“I hope to be able to break out with my own 501(c)(3) with the app later,” Quinn says. “Right now, though, I’m still busy with school and extracurriculars on top of doing this non-profit work.”
Today, Quinn is a high school senior. She’s run campaigns for the Humanitarian Center in Idaho Falls, and she’s about to start a campaign for Backyard Broadcast, a Utah charity that raises awareness to help victims of human trafficking.
Quinn has put together a plan to keep the app running by charging charities between two and five percent of what she raises for them. “Right now, everything I receive for running campaigns goes toward the cost of running the app and doing the non-profit work.”
She also has a lot on her plate as she gets ready to attend college. Quinn has applied to a number of schools, including Duke, Princeton, and BYU. She knows there are programs that emphasize non-profit marketing, and she hopes her education will tie in with her ambitions to take To Change a Life to the next level.
“There’s a lot I want to do with international charity, and maybe geopolitics,” Quinn says. “I’m excited to make it happen.”
What you can learn from Quinn
Sometimes, we get bogged down in life and don’t put much thought to our ambitions. Though Quinn wasn’t always sure where her journey would take her, she moved forward anyway and ended up raising $20,000. Now, she’s on a path to even bigger things.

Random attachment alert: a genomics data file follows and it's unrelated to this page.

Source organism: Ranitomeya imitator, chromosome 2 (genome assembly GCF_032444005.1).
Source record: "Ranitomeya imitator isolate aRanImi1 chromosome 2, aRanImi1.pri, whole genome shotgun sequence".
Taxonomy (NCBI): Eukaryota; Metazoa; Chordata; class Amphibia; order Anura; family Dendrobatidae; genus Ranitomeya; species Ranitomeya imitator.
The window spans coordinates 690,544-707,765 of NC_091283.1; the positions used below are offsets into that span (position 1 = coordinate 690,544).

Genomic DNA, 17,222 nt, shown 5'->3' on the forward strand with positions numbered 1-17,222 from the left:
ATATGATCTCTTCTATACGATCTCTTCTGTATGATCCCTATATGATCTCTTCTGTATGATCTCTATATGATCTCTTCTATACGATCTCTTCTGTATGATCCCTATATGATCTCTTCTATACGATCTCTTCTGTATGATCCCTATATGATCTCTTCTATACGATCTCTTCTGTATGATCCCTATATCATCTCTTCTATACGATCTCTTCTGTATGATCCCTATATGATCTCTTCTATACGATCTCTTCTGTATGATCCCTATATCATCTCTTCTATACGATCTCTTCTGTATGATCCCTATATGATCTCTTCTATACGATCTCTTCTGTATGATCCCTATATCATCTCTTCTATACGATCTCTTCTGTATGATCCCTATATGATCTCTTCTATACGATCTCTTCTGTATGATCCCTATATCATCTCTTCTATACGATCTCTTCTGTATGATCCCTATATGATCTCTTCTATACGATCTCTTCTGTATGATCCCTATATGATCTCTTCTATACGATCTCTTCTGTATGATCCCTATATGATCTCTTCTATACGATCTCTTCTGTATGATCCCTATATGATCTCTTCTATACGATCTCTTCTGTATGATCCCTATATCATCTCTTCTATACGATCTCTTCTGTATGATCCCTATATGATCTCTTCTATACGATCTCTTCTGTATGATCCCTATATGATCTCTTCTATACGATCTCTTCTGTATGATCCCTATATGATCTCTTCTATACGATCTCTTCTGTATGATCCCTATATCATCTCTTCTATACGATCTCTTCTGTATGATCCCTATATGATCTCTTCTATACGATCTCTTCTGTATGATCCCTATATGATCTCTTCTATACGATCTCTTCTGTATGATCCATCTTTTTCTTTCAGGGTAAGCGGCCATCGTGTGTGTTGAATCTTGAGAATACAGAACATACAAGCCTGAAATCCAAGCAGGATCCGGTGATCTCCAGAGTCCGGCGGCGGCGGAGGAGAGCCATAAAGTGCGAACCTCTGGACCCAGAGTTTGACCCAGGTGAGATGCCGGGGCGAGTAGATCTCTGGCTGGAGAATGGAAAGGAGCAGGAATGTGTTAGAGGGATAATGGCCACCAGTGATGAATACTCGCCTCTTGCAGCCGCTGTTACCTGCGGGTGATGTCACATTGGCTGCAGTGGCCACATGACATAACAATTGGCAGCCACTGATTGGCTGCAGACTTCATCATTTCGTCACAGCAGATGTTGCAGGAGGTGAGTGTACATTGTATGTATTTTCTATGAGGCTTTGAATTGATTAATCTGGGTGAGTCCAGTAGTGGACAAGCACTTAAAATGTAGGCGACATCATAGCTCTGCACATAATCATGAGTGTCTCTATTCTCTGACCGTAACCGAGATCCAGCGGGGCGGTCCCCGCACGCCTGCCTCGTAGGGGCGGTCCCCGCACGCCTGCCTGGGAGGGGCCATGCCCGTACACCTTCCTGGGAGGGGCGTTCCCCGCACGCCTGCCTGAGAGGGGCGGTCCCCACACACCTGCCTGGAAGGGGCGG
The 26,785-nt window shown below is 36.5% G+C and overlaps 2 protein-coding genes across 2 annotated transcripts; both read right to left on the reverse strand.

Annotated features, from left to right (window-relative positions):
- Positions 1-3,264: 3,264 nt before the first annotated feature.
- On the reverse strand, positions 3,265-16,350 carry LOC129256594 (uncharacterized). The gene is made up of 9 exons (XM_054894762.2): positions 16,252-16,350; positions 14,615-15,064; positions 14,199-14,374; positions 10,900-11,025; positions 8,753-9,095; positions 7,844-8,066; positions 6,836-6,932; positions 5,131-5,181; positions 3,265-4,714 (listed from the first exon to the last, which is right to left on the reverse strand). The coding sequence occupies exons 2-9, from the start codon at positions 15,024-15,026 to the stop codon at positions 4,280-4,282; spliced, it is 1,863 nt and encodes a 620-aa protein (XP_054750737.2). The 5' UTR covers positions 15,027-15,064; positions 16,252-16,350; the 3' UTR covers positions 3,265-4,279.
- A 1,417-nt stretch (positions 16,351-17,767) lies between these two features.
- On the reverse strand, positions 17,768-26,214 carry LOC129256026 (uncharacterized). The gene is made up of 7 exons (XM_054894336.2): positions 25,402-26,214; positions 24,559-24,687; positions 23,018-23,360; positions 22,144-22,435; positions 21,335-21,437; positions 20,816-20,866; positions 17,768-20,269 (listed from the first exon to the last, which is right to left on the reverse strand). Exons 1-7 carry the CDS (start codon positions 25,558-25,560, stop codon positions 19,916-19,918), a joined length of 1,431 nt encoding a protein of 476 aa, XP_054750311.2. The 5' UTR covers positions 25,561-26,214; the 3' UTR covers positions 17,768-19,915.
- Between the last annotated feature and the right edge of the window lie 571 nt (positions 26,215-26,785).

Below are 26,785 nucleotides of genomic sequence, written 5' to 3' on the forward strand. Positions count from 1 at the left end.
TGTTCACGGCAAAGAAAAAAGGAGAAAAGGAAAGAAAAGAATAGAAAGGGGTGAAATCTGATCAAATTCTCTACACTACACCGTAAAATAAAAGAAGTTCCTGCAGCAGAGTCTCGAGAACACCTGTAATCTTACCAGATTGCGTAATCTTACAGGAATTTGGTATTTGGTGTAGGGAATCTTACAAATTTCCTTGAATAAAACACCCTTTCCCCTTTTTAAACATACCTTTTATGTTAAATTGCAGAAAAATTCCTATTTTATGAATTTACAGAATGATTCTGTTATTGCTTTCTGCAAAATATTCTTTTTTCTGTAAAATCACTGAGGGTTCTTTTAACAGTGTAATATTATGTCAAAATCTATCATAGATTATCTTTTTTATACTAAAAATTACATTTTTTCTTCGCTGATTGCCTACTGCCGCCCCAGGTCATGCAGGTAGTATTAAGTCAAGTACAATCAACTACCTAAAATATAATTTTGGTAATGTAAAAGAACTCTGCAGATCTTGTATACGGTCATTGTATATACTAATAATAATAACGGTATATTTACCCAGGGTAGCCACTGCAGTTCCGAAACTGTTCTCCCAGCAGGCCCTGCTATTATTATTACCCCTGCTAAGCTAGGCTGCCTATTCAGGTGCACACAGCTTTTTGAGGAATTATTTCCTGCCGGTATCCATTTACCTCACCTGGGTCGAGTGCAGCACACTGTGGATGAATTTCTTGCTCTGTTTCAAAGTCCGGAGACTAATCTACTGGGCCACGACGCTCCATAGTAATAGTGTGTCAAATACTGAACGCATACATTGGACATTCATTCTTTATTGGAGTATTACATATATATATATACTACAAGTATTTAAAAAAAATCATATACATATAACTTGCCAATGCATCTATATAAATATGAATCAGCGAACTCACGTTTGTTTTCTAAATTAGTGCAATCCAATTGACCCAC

Here are some lessons we can all learn from Quinn as we pursue our dreams:
Create a plan
Quinn mapped out a plan. There were times things didn’t go according to her vision, but she worked out which milestones she needed to hit.
While you might have to move some of your benchmarks, the important thing is to create a plan so you know where to go next. Plus, being able to see your progress can keep you motivated.
Don’t be afraid to get out there and meet people. Quinn found a mentor, presented at networking events, and made it a point to get to know people. Now she has dozens of contacts for future projects and potential fundraising.
Reach out to others and attend events to find like-minded people. You might be surprised at the connections you make, and how they could help you later.
Look for unconventional solutions
When Quinn realized it might not be practical to start her own 501(c)(3) right away, she didn’t give up. Instead, she found a creative workaround. By partnering with a different organization, she was able to be autonomous, but avoid some of the issues she isn’t ready to tackle.
Don’t forget about creative ways to raise money. Quinn sold a car for part of her funds, but there are plenty of other ways you can get the capital you need for your business, including crowdfunding and starting a side gig.
Be ready to work
Even though Quinn is in high school and has extracurricular activities, she’s made To Change a Life a priority. While she still makes time for her social life and school obligations, she also knows it’s important to work on her dream.
You might be surprised at how much time you have if you carve it out. The American Time Use Survey indicates that Americans spend almost three hours a day watching TV — imagine what could be accomplished if that time was spent on other projects.
Have a passion for non-profit work? Here’s how you can change the world with a non-profit career (and get your loans forgiven, too).